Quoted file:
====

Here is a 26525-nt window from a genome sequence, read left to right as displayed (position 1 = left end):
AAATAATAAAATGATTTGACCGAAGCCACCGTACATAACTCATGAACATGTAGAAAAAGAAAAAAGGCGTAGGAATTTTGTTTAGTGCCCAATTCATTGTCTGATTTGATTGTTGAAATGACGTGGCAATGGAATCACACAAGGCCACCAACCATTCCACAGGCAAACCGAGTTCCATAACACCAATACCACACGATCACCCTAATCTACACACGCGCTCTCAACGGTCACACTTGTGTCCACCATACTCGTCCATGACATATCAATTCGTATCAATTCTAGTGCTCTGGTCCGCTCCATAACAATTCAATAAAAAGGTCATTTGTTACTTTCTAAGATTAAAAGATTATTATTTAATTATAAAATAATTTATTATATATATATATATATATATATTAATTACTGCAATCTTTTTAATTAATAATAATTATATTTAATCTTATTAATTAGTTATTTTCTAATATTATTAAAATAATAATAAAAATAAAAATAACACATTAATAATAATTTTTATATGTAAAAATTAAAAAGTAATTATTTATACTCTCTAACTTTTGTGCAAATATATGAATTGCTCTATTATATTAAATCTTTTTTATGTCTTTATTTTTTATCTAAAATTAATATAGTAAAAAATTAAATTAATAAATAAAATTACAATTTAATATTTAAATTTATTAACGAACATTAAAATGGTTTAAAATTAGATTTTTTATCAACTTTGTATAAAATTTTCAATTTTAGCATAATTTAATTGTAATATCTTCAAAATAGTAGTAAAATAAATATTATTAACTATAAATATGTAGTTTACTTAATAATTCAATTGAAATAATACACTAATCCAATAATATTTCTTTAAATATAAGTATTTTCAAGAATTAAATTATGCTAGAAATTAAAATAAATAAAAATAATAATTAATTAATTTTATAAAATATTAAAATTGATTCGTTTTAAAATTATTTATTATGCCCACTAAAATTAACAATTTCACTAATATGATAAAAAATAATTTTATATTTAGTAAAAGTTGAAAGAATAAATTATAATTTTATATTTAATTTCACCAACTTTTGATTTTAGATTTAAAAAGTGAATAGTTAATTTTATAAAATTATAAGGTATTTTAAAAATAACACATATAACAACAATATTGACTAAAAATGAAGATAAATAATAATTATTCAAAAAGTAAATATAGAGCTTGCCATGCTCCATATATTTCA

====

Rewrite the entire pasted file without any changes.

Here is a 26525-nt window from a genome sequence, read left to right as displayed (position 1 = left end):
AAATAATAAAATGATTTGACCGAAGCCACCGTACATAACTCATGAACATGTAGAAAAAGAAAAAAGGCGTAGGAATTTTGTTTAGTGCCCAATTCATTGTCTGATTTGATTGTTGAAATGACGTGGCAATGGAATCACACAAGGCCACCAACCATTCCACAGGCAAACCGAGTTCCATAACACCAATACCACACGATCACCCTAATCTACACACGCGCTCTCAACGGTCACACTTGTGTCCACCATACTCGTCCATGACATATCAATTCGTATCAATTCTAGTGCTCTGGTCCGCTCCATAACAATTCAATAAAAAGGTCATTTGTTACTTTCTAAGATTAAAAGATTATTATTTAATTATAAAATAATTTATTATATATATATATATATATATATTAATTACTGCAATCTTTTTAATTAATAATAATTATATTTAATCTTATTAATTAGTTATTTTCTAATATTATTAAAATAATAATAAAAATAAAAATAACACATTAATAATAATTTTTATATGTAAAAATTAAAAAGTAATTATTTATACTCTCTAACTTTTGTGCAAATATATGAATTGCTCTATTATATTAAATCTTTTTTATGTCTTTATTTTTTATCTAAAATTAATATAGTAAAAAATTAAATTAATAAATAAAATTACAATTTAATATTTAAATTTATTAACGAACATTAAAATGGTTTAAAATTAGATTTTTTATCAACTTTGTATAAAATTTTCAATTTTAGCATAATTTAATTGTAATATCTTCAAAATAGTAGTAAAATAAATATTATTAACTATAAATATGTAGTTTACTTAATAATTCAATTGAAATAATACACTAATCCAATAATATTTCTTTAAATATAAGTATTTTCAAGAATTAAATTATGCTAGAAATTAAAATAAATAAAAATAATAATTAATTAATTTTATAAAATATTAAAATTGATTCGTTTTAAAATTATTTATTATGCCCACTAAAATTAACAATTTCACTAATATGATAAAAAATAATTTTATATTTAGTAAAAGTTGAAAGAATAAATTATAATTTTATATTTAATTTCACCAACTTTTGATTTTAGATTTAAAAAGTGAATAGTTAATTTTATAAAATTATAAGGTATTTTAAAAATAACACATATAACAACAATATTGACTAAAAATGAAGATAAATAATAATTATTCAAAAAGTAAATATAGAGCTTGCCATGCTCCATATATTTCA